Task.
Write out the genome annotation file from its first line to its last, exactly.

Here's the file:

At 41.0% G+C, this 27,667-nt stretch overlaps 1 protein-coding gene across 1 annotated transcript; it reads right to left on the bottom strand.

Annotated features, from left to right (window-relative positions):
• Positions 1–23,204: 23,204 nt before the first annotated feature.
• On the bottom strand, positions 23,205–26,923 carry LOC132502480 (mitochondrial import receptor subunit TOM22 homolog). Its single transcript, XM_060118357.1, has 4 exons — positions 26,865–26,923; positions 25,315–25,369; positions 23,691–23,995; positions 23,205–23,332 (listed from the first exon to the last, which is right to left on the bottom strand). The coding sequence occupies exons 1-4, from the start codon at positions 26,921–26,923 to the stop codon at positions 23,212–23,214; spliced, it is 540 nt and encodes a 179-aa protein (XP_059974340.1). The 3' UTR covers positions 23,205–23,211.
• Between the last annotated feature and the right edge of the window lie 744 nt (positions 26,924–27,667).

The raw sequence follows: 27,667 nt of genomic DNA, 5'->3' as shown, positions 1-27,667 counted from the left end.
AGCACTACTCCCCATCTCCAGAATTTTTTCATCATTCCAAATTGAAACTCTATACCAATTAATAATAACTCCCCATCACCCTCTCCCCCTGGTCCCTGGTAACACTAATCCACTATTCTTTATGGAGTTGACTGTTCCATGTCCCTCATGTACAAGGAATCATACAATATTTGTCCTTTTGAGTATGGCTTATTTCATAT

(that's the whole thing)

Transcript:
At 41.0% G+C, this 27,667-nt stretch overlaps 1 protein-coding gene across 1 annotated transcript; it reads right to left on the bottom strand.

Annotated features, from left to right (window-relative positions):
• Positions 1–23,204: 23,204 nt before the first annotated feature.
• On the bottom strand, positions 23,205–26,923 carry LOC132502480 (mitochondrial import receptor subunit TOM22 homolog). Its single transcript, XM_060118357.1, has 4 exons — positions 26,865–26,923; positions 25,315–25,369; positions 23,691–23,995; positions 23,205–23,332 (listed from the first exon to the last, which is right to left on the bottom strand). The coding sequence occupies exons 1-4, from the start codon at positions 26,921–26,923 to the stop codon at positions 23,212–23,214; spliced, it is 540 nt and encodes a 179-aa protein (XP_059974340.1). The 3' UTR covers positions 23,205–23,211.
• Between the last annotated feature and the right edge of the window lie 744 nt (positions 26,924–27,667).

The raw sequence follows: 27,667 nt of genomic DNA, 5'->3' as shown, positions 1-27,667 counted from the left end.
AGCACTACTCCCCATCTCCAGAATTTTTTCATCATTCCAAATTGAAACTCTATACCAATTAATAATAACTCCCCATCACCCTCTCCCCCTGGTCCCTGGTAACACTAATCCACTATTCTTTATGGAGTTGACTGTTCCATGTCCCTCATGTACAAGGAATCATACAATATTTGTCCTTTTGAGTATGGCTTATTTCATAT